Have you ever been amazed? A Sequoia tree, the largest living thing on our planet—is amazing. The sheer volume of water pouring over Niagara Falls—is amazing. The Great Wall of China, stretching for hundreds and hundreds of miles over rugged terrain—is amazing. Buzz Aldrin and Neil Armstrong stepping onto the moon—amazing! Roger Bannister running the first four- minute mile—amazing! A man falling in love with a woman— amazing! There are many amazing things in this world, but the most amazing thing of all is God’s grace.
John Newton, “an infidel and a libertine” as he would call himself, was, among other things, a slave trader. Newton jammed 600 slaves into the bowels of his ship—they were chained together and forced to stand for the two-month voyage from Africa to the New conditions of their life on board. In 1748, Newton left the shores of Sierra Leone with a ship full of slaves and was engulfed in a massive storm. In the midst of the tempest, and afraid for his life, Newton cried out to God to “save his wretched soul!” The storm did not overwhelm the vessel, and Newton survived to sail another day.
This conversion experience was to set Newton on a journey that would eventually lead him to become a clergyman, a preacher of the Gospel, and an abolitionist (he would be instrumental in helping William Wilberforce abolish the slave trade in England). Newton’s real life encounter with God’s grace would inspire him to pen the words of the famous hymn, “Amazing Grace:”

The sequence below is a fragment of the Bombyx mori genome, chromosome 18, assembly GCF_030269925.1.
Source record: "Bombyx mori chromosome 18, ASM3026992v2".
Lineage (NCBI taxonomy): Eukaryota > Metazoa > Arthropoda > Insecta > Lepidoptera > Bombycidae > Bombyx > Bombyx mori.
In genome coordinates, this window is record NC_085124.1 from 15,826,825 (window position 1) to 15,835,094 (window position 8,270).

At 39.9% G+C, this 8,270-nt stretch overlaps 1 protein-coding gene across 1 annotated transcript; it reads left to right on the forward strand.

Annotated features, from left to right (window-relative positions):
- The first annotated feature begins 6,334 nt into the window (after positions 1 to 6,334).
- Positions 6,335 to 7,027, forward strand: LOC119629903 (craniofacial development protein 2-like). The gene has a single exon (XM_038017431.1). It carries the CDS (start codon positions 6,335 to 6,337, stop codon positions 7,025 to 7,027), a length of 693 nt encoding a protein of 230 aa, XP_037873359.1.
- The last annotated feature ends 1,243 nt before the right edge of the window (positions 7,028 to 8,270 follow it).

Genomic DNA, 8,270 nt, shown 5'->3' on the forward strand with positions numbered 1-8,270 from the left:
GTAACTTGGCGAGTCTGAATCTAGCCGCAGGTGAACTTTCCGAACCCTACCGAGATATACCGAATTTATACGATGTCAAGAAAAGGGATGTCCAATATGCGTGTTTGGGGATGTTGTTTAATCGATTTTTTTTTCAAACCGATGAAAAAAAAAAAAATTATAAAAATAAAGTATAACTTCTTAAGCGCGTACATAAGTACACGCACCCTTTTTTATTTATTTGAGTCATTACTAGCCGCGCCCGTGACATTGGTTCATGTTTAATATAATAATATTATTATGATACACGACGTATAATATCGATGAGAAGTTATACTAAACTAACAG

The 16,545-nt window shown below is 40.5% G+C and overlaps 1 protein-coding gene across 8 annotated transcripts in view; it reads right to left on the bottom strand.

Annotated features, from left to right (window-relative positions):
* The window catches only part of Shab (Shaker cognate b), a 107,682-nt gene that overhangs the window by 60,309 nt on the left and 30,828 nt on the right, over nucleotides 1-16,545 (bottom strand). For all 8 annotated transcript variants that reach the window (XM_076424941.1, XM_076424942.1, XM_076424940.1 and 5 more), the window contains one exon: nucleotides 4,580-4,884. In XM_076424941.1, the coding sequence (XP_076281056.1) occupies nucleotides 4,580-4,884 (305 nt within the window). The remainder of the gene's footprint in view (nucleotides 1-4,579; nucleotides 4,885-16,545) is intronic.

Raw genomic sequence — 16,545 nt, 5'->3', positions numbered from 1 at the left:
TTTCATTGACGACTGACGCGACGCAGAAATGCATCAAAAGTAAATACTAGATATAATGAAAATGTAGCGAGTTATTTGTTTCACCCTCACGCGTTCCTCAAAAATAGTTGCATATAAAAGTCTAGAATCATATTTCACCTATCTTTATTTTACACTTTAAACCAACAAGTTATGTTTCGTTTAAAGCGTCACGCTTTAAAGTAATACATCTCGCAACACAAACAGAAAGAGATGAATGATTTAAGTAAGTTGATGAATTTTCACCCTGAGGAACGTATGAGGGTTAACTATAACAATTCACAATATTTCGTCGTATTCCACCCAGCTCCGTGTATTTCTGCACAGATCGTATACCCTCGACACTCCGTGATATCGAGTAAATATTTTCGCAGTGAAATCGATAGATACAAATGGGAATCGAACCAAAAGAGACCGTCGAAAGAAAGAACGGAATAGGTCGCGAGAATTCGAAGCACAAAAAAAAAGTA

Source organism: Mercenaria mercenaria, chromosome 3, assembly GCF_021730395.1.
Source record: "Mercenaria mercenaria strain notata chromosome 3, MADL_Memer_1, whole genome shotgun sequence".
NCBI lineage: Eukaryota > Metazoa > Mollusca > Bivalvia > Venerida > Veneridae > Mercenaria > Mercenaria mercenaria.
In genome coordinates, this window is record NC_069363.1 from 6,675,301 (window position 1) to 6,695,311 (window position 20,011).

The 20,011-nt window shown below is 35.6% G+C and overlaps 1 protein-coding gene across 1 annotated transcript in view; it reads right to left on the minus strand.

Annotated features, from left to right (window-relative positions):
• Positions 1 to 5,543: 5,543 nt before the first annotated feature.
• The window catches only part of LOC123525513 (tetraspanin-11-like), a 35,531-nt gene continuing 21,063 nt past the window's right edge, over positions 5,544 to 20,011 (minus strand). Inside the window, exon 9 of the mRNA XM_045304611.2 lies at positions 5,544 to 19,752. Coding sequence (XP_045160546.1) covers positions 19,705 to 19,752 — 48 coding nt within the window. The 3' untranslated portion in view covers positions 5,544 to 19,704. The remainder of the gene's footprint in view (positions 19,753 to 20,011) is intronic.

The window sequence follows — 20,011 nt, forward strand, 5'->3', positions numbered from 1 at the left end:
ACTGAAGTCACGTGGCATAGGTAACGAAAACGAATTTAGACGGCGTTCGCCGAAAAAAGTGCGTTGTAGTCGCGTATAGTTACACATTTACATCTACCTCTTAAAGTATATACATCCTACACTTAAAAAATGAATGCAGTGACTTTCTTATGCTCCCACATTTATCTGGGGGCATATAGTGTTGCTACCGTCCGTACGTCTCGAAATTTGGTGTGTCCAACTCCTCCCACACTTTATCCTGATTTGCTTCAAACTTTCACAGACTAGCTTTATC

“Amazing grace! How sweet the sound That saved a wretch like me! I once was lost, but now am found, Was blind, but now I see.”
But what’s so amazing about grace? What makes anything amazing? It’s the impossibility of a thing that amazes. The redwood, the roaring falls, walking on the moon, overcoming physical handicaps, love—it’s the impossibility of these things that make us gape and wonder. If these things make us think of the impossible, maybe it’s because they are just shadows and types of the impossibility that is the grace of God.